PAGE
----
Many CCM readers ask, “Why is your blog called Chocolate Covered Memories?” I then have to explain that this blog is about food memories and that one of my childhood memories of food happens to be about chocolate covered strawberries. That being the case, you’d think that we’d have interviewed many a chocolatier by now. Surprisingly, we have not. That is, until now. Meet Diane Pinder, owner and chocolatier of Donna & Company Artisanal Chocolates. Based out of New Jersey, Donna & Co. sells their artisanal chocolates online, to independent boutique stores, to a handful of restaurants in Central Jersey and to Whole Foods (in New Jersey, New York City and Pennsylvania). You can also find their chocolates in stores as far west as Minnesota, as far north as Vermont and as far south as Delaware. Diane is also a regular vendor at Slow Food Farmer’s Markets. We recently caught up with Diane at the Brewer’s Plate, which we covered here. We sampled many of Donna & Company’s chocolates, including such flavors as olive oil and sea salt, pistachio praline, local stout and pretzel, pistachio brittle and sea salt and champagne. Since that extraordinary evening, Diane Pinder and I have emailed back and forth quite frequently and shared some “chocolate(!) covered memories” …
How did you find yourself in this niche of the industry?
I ended up here when I decided, after a career in nursing, that I would start my own business. My father, who worked at Duncan Hines, as I will explain later, sent me information on a chocolate franchise. I spoke with the owner of the company, and he came to visit me. We talked about chocolate, and I became fascinated on how chocolate was becoming more than just making molded lollipops, that it was becoming more culinary. I like to cook, and I like to experiment. So I found this to be a new medium for doing different culinary things.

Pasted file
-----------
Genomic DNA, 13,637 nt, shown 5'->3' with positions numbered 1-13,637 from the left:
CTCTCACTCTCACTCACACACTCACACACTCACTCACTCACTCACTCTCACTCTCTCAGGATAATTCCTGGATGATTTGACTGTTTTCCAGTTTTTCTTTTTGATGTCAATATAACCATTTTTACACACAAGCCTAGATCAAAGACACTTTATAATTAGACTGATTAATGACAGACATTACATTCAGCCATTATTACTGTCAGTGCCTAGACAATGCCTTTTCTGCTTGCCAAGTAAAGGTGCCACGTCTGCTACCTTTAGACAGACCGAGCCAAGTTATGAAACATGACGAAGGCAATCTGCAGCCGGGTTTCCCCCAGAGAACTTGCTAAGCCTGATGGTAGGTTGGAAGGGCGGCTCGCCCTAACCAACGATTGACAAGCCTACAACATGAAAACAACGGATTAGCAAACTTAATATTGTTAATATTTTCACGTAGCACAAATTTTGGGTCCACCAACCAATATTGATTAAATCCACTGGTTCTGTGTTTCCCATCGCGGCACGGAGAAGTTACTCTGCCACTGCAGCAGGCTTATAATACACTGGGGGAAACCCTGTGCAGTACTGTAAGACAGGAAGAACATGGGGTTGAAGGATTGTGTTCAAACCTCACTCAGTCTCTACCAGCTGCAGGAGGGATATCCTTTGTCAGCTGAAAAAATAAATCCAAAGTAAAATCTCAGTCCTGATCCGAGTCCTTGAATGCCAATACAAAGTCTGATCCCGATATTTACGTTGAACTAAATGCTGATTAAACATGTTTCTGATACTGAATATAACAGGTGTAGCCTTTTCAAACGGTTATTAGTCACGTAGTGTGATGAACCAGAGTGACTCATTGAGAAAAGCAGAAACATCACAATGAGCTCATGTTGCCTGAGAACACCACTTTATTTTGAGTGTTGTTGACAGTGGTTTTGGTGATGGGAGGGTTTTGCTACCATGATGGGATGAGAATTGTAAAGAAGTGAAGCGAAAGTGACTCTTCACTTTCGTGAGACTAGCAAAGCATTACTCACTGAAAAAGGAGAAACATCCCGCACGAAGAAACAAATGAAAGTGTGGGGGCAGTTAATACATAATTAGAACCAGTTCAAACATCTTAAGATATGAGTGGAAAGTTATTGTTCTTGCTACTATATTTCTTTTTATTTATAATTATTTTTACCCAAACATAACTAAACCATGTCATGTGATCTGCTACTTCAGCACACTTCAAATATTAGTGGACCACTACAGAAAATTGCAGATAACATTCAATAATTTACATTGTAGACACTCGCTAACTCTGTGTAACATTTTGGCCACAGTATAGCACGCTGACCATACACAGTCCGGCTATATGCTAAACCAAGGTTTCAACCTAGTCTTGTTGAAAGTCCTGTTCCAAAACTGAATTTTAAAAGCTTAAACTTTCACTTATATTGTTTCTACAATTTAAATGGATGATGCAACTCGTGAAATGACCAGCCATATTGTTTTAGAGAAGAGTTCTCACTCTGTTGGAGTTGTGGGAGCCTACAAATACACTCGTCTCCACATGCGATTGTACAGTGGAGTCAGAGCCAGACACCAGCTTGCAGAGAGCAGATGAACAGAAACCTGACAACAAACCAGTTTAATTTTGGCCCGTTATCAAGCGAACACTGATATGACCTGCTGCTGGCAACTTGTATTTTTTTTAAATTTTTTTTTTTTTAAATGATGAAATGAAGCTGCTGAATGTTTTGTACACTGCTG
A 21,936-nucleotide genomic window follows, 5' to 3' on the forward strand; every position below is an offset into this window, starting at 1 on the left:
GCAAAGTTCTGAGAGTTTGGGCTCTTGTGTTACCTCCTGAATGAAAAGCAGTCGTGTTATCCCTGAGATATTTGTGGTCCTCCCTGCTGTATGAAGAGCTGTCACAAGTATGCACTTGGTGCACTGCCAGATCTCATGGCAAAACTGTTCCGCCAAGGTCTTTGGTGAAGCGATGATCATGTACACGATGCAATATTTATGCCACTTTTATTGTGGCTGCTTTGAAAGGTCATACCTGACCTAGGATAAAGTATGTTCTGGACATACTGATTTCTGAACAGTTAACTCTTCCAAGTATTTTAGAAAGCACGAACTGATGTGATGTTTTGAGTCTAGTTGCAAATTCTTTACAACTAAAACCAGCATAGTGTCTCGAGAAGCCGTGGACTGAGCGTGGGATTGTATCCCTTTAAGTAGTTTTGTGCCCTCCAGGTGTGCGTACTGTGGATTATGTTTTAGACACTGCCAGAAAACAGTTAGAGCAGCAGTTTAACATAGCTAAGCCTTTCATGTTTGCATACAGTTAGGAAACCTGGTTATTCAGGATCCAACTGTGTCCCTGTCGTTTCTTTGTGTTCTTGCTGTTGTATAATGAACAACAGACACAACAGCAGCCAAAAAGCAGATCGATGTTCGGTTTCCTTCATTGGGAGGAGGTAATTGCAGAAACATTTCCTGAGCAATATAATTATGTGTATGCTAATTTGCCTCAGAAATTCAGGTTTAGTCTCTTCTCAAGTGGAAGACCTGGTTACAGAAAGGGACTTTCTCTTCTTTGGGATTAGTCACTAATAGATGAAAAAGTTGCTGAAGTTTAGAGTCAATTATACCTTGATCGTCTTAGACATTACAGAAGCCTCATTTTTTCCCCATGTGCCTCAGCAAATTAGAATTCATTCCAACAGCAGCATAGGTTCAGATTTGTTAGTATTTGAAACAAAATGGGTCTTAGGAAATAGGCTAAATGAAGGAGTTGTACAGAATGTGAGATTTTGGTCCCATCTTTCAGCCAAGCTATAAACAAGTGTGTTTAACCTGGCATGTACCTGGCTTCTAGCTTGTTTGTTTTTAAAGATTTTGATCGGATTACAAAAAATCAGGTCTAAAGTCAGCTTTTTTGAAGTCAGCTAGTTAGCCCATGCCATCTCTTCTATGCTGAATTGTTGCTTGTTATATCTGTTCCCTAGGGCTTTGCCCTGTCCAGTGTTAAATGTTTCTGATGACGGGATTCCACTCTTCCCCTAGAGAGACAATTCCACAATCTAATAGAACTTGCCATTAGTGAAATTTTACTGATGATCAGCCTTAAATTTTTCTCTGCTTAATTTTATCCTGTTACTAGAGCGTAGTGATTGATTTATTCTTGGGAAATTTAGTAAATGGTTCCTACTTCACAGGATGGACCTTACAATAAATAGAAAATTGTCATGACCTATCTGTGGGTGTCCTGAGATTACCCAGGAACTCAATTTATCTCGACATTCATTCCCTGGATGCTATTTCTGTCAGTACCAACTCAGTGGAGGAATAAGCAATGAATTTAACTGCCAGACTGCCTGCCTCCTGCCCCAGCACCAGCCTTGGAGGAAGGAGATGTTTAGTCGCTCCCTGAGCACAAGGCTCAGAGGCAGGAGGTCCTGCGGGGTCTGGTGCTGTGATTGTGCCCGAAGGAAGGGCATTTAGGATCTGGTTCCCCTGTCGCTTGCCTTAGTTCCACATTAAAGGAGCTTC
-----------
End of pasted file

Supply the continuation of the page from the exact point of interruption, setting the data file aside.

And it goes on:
Any child/teenage food industry jobs?
My very first job was as a busgirl at the Howard Johnson’s rest stop on the Garden State Parkway. In the summer, I scooped ice cream and made hamburgers and hot dogs in the snack bar.
What are your earliest childhood memories of food?
I remember making chrusciki [Polish cookies] at Easter with my grandmother who immigrated to the U.S. from Poland. Also, I remember huge family meals at my grandparents’ house, so food was always a family and community event. On my mother’s side, there were 29 grandchildren and about the same amount on my father’s side of the family, so when we got together, tables were set up in every room in the house to accommodate everyone. We all took part in preparing and serving the family meals because there were so many of us. Also, in the neighborhood I lived in, many trucks would come through, selling fresh fish. I developed a fondness for fish early on.
Where does your love of food stem from?
I think primarily from my father — at least he taught me that cooking food could be a great adventure. My dad loved The Galloping Gourmet [cooking personality Graham Kerr’s TV show], and we all watched it together. My father would prepare these elaborate meals, and we all sat down together to eat them. In fact, we always sat down together at dinner as a family, every night.
What was your favorite food growing up? What foods remind you of childhood?